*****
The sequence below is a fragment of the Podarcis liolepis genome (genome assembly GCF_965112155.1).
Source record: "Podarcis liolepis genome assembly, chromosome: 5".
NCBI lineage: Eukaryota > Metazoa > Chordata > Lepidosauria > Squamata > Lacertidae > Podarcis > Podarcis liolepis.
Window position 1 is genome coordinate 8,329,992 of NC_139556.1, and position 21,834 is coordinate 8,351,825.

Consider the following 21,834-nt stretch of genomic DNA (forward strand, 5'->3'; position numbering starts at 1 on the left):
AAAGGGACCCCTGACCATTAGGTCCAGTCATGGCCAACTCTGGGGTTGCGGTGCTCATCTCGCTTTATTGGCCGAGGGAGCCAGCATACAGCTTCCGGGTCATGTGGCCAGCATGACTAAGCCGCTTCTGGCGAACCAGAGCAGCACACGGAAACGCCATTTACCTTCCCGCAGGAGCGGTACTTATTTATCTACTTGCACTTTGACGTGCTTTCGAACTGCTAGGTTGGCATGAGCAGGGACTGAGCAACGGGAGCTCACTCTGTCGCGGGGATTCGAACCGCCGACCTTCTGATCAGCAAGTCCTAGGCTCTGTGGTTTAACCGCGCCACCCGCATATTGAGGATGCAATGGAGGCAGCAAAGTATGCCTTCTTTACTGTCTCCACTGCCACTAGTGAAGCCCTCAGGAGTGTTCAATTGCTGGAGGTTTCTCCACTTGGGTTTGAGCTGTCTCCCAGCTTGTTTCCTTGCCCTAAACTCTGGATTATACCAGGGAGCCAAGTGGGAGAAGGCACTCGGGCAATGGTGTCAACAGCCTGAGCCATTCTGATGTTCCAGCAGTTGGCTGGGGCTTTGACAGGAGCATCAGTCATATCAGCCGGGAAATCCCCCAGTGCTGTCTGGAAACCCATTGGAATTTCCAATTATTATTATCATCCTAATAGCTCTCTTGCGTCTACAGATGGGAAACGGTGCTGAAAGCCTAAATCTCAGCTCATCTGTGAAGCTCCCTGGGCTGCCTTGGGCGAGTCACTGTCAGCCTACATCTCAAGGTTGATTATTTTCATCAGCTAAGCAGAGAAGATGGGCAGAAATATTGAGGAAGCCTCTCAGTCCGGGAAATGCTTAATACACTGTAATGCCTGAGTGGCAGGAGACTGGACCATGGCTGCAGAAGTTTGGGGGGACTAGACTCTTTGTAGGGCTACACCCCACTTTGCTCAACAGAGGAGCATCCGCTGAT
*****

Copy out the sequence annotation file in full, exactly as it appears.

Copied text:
The sequence below is a fragment of the Podarcis liolepis genome (genome assembly GCF_965112155.1).
Source record: "Podarcis liolepis genome assembly, chromosome: 5".
NCBI lineage: Eukaryota > Metazoa > Chordata > Lepidosauria > Squamata > Lacertidae > Podarcis > Podarcis liolepis.
Window position 1 is genome coordinate 8,329,992 of NC_139556.1, and position 21,834 is coordinate 8,351,825.

Consider the following 21,834-nt stretch of genomic DNA (forward strand, 5'->3'; position numbering starts at 1 on the left):
AAAGGGACCCCTGACCATTAGGTCCAGTCATGGCCAACTCTGGGGTTGCGGTGCTCATCTCGCTTTATTGGCCGAGGGAGCCAGCATACAGCTTCCGGGTCATGTGGCCAGCATGACTAAGCCGCTTCTGGCGAACCAGAGCAGCACACGGAAACGCCATTTACCTTCCCGCAGGAGCGGTACTTATTTATCTACTTGCACTTTGACGTGCTTTCGAACTGCTAGGTTGGCATGAGCAGGGACTGAGCAACGGGAGCTCACTCTGTCGCGGGGATTCGAACCGCCGACCTTCTGATCAGCAAGTCCTAGGCTCTGTGGTTTAACCGCGCCACCCGCATATTGAGGATGCAATGGAGGCAGCAAAGTATGCCTTCTTTACTGTCTCCACTGCCACTAGTGAAGCCCTCAGGAGTGTTCAATTGCTGGAGGTTTCTCCACTTGGGTTTGAGCTGTCTCCCAGCTTGTTTCCTTGCCCTAAACTCTGGATTATACCAGGGAGCCAAGTGGGAGAAGGCACTCGGGCAATGGTGTCAACAGCCTGAGCCATTCTGATGTTCCAGCAGTTGGCTGGGGCTTTGACAGGAGCATCAGTCATATCAGCCGGGAAATCCCCCAGTGCTGTCTGGAAACCCATTGGAATTTCCAATTATTATTATCATCCTAATAGCTCTCTTGCGTCTACAGATGGGAAACGGTGCTGAAAGCCTAAATCTCAGCTCATCTGTGAAGCTCCCTGGGCTGCCTTGGGCGAGTCACTGTCAGCCTACATCTCAAGGTTGATTATTTTCATCAGCTAAGCAGAGAAGATGGGCAGAAATATTGAGGAAGCCTCTCAGTCCGGGAAATGCTTAATACACTGTAATGCCTGAGTGGCAGGAGACTGGACCATGGCTGCAGAAGTTTGGGGGGACTAGACTCTTTGTAGGGCTACACCCCACTTTGCTCAACAGAGGAGCATCCGCTGAT